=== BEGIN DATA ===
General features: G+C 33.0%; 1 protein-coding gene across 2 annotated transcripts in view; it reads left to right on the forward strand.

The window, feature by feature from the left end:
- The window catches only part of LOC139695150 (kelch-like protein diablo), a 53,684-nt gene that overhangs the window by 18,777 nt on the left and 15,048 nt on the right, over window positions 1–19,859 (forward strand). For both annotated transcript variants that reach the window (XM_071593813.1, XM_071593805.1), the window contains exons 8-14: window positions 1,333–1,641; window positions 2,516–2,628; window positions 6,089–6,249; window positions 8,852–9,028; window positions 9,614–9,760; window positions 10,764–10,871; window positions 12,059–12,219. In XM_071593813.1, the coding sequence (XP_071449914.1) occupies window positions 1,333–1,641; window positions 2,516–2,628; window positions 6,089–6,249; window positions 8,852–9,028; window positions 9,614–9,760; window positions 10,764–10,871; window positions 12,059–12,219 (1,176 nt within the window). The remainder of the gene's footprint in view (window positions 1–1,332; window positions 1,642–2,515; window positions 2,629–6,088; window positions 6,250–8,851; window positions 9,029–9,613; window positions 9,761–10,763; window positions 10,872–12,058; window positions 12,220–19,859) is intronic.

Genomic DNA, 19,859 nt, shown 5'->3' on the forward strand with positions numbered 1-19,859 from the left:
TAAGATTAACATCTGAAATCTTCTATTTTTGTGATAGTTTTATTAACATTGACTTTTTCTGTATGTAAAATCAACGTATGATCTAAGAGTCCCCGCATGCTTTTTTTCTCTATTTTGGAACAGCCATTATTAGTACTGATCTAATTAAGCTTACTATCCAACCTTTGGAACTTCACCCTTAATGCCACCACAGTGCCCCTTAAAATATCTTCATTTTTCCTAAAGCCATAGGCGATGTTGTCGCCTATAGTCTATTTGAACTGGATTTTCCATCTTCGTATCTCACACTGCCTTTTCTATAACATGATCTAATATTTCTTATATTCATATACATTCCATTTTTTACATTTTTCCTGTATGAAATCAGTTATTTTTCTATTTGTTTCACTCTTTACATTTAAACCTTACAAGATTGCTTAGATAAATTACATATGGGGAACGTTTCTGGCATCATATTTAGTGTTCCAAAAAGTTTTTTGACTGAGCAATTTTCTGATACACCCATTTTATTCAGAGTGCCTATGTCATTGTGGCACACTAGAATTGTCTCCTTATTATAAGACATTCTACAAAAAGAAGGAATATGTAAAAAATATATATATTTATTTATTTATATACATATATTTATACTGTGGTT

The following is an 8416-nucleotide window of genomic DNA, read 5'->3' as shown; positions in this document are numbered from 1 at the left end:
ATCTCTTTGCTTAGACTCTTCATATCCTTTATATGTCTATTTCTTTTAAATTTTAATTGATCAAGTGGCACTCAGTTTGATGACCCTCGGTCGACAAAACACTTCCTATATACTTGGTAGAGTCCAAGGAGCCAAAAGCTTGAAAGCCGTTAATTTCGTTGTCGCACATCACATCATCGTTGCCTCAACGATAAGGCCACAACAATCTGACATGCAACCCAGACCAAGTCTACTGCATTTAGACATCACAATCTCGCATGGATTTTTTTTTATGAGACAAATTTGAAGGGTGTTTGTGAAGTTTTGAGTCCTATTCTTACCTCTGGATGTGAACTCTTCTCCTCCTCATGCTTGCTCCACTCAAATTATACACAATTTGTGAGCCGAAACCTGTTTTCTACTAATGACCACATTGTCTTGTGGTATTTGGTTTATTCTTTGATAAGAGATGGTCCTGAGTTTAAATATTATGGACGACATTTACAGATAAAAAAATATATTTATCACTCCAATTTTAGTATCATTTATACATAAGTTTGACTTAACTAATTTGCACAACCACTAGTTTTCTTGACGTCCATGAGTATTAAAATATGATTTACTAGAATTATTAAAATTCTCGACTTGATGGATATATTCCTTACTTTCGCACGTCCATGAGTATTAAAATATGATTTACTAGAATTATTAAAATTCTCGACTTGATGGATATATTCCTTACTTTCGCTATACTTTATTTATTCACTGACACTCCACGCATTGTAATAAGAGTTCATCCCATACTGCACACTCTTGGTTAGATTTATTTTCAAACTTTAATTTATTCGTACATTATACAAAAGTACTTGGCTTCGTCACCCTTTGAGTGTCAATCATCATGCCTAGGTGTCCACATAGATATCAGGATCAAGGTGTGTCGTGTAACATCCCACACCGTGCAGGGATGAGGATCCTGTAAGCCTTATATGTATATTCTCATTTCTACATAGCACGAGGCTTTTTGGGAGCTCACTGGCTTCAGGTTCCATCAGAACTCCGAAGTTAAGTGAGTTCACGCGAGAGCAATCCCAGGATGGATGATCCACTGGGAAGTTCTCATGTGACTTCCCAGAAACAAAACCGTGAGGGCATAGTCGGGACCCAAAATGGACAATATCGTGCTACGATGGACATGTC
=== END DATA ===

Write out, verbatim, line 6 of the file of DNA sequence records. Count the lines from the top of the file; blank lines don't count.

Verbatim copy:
The following is an 8416-nucleotide window of genomic DNA, read 5'->3' as shown; positions in this document are numbered from 1 at the left end: